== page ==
Painting, varnishing, epoxy coating or other moisture barriers slow the rate of adjustment to the environment and the wood takes some time to adjust to EMC. So, daily humidity changes probably have no significant effect but seasonal changes certainly will. Moisture is more readily absorbed through end grain because of the capillary action provided, so special measures may need to be taken to minimise that absorption. When constructing an aircraft it is important to ensure that no spaces within the structure are completely sealed off from the atmosphere; not just to ensure moisture movement but also to ensure that all compartments/cells readily adjust to in-flight atmospheric pressure changes.

Measuring MC: you can measure the MC of a board by cutting off a sample, weighing it carefully and immediately, then microwaving it for sufficient time to dry the sample completely. Weigh it again then calculate the initial MC%, which will be:

([initial weight − dry weight] / dry weight) × 100

For example: initial weight 87 grams, dry weight 77 grams:

([87 − 77] / 77) × 100 = 13% MC

Effects of fuel and other liquids. Avgas, kerosene and most lubricating oils do not react with wood and have no significant effect on strength. However alcohols (as contained in mogas) and ethylene glycol (antifreeze) will cause wood to swell and will reduce strength while present, about the same effect as water absorption.

3.8 Properties of timber species used for aircraft structures in Australia
You cannot obtain wood that has been certified for aircraft construction, nor are you required to under the amateur-built regulations. The following tables list the timber species that have been mentioned or accepted for aircraft use in Australia. Some of the rainforest timbers — such as coachwood — may no longer be commercially available. It has been difficult to locate reliable data on the density range for the timbers but I have endeavoured to list three density values (low, medium and high range) for each species. Missing density values are signified thus (-). For the strength group values see the commercial strength groups table. For values of workability, steam bendability and stability I have just used the indicators 'good', 'ok' and 'unsatisfactory' but again it has not been possible to find a satisfactory laboratory comparison.

Although a number of Australian hardwoods have been listed alpine/mountain ash would probably be the hardwood of choice because of its availability.

Hardwoods
Medium:
450 to 650 kg/m³
Density
range
kg/m³
Strength
group
Work-
ability
Bend-
ability
Stability
Bollywood
Litsea reticulata
480 530 (-)SD6okokok
Queensland maple
Flindersia brayleyana
Flindersia pimenteliana
(-) 550 (-)SD6okunsok
Coachwood
Ceratopetalum apetalum
480 625 840
??
SD4okunsok
 
Heavy:
650 to 800 kg/m³
Density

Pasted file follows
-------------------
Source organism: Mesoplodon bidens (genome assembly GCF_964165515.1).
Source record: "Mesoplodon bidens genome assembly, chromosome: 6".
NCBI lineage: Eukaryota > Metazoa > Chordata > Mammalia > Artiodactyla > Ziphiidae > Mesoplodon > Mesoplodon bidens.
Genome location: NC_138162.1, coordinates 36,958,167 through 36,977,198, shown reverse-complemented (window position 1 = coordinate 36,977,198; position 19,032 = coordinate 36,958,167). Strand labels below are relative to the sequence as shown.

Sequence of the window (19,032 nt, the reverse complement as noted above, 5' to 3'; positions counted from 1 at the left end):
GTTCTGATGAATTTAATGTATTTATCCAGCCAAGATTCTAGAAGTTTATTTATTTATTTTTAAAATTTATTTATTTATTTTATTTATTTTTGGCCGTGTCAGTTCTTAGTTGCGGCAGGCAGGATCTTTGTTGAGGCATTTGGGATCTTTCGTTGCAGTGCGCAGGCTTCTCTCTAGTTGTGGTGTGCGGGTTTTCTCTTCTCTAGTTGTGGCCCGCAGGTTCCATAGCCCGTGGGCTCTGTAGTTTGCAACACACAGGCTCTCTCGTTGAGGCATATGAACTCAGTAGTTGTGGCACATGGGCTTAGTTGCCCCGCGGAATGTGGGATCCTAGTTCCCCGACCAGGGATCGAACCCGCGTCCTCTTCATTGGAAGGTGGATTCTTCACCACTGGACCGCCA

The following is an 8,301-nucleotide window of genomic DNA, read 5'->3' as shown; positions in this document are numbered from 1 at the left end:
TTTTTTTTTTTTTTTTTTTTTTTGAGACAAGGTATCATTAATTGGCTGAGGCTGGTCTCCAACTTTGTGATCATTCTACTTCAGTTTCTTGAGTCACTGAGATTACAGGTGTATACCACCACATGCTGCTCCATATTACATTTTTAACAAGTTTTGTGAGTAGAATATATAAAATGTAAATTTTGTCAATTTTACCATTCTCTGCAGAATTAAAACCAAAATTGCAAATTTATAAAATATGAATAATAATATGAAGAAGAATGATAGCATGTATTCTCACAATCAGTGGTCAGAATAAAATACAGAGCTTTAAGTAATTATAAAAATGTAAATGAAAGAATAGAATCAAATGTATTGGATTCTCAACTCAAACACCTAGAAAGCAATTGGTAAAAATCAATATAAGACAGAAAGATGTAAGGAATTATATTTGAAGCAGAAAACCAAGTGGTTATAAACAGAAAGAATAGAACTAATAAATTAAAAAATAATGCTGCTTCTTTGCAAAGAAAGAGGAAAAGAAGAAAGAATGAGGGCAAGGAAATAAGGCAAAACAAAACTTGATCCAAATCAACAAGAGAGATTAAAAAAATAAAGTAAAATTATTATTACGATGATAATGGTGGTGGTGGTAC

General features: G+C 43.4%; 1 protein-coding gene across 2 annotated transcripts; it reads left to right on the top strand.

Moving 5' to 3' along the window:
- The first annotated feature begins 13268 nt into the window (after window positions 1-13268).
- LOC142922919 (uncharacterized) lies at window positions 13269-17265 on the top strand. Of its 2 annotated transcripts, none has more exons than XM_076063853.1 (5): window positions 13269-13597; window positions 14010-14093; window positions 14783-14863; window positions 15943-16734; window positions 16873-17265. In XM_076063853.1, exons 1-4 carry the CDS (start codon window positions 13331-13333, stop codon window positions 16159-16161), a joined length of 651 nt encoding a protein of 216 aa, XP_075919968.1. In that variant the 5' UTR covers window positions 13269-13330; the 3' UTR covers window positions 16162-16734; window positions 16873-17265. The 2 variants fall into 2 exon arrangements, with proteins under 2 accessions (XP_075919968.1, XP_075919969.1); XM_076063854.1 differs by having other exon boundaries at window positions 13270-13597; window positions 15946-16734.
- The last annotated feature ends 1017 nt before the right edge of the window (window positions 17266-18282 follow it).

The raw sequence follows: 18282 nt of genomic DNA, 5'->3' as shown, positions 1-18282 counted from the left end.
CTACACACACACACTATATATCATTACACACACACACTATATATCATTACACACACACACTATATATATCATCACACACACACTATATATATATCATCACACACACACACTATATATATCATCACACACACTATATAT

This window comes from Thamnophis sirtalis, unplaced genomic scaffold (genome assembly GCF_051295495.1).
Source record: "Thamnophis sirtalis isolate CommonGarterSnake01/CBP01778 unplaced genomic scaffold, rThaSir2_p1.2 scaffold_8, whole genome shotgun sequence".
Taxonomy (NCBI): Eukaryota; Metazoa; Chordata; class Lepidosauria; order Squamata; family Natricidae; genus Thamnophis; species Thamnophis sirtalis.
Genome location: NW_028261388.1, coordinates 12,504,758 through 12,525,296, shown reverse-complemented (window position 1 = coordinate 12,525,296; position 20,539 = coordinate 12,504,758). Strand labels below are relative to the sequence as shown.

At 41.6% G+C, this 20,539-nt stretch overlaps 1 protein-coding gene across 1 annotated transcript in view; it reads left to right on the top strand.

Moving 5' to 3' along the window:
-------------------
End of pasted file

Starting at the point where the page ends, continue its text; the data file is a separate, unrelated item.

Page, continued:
range
kg/m³
Strength
group
Work-
ability
Bend-
ability
Stability
Alpine/mountain ash
Eucalyptus regnans
Eucalyptus delegatensis
480? (-) 840SD3okokok
Silver ash
Flindersia schottiana
(-) 670 715SD5goodgoodgood

Softwoods
Medium: 450 to 650 kg/m³Density range
kg/m³
Strength groupWork-
ability
Bend-
ability
Stability
Sitka spruce
Picea sitchensis
(-) 440 (-)?good???ok
Klinki pine [1]
Araucaria hunsteinii
(-) 450 (-)SD5?????????
Douglas fir (Oregon)
Pseudotsuga menziesii
480 500 540SD5 [2]okunsgood
Hoop pine
Araucaria cunninghamii
480 (-) 530SD5 [3]goodunsgood [3]


Notes:

1. Klinki pine may not be obtainable as most production from PNG is exported to Japan.

2. Douglas fir from NZ plantations is less dense than that from North America and is downgraded to the SD6 strength group. However, some North American Douglas fir is also comparable to the NZ timber; there is a variation between lowland and upland-grown timber.

3. The tangential shrinkage for hoop pine from FSP to 12% MC is about 3.5% while the radial shrinkage is around 2.5%.



The next module in this group is 'Properties of plywoods'



Builders guide to safe aircraft materials – wood, plywood and adhesives modules

| Guide contents | [Properties of wood] | Properties of plywoods |

| Wood joints and adhesives | Wood beams in aircraft | Selecting aircraft timber |

| Basic strength and elastic properties of wood |




Other information about timber

AC 43.13-1B   FAA advisory circular chapter 1-1; wood structure — materials and practices. Read section 1.2. (pdf document 99 kb)

Why not wood?   An article from Flight Safety Australia. (html document)

Aircraft wood   An article about North American timber suitable for aircraft construction. [external html document)

ANO 108-29   Specification: timber for use in aircraft propellers. (pdf document 21 kb)

ANO 108-22   Specification: klinki pine for aircraft use. Interesting document but Klinki is probably unobtainable. (pdf document 24 kb)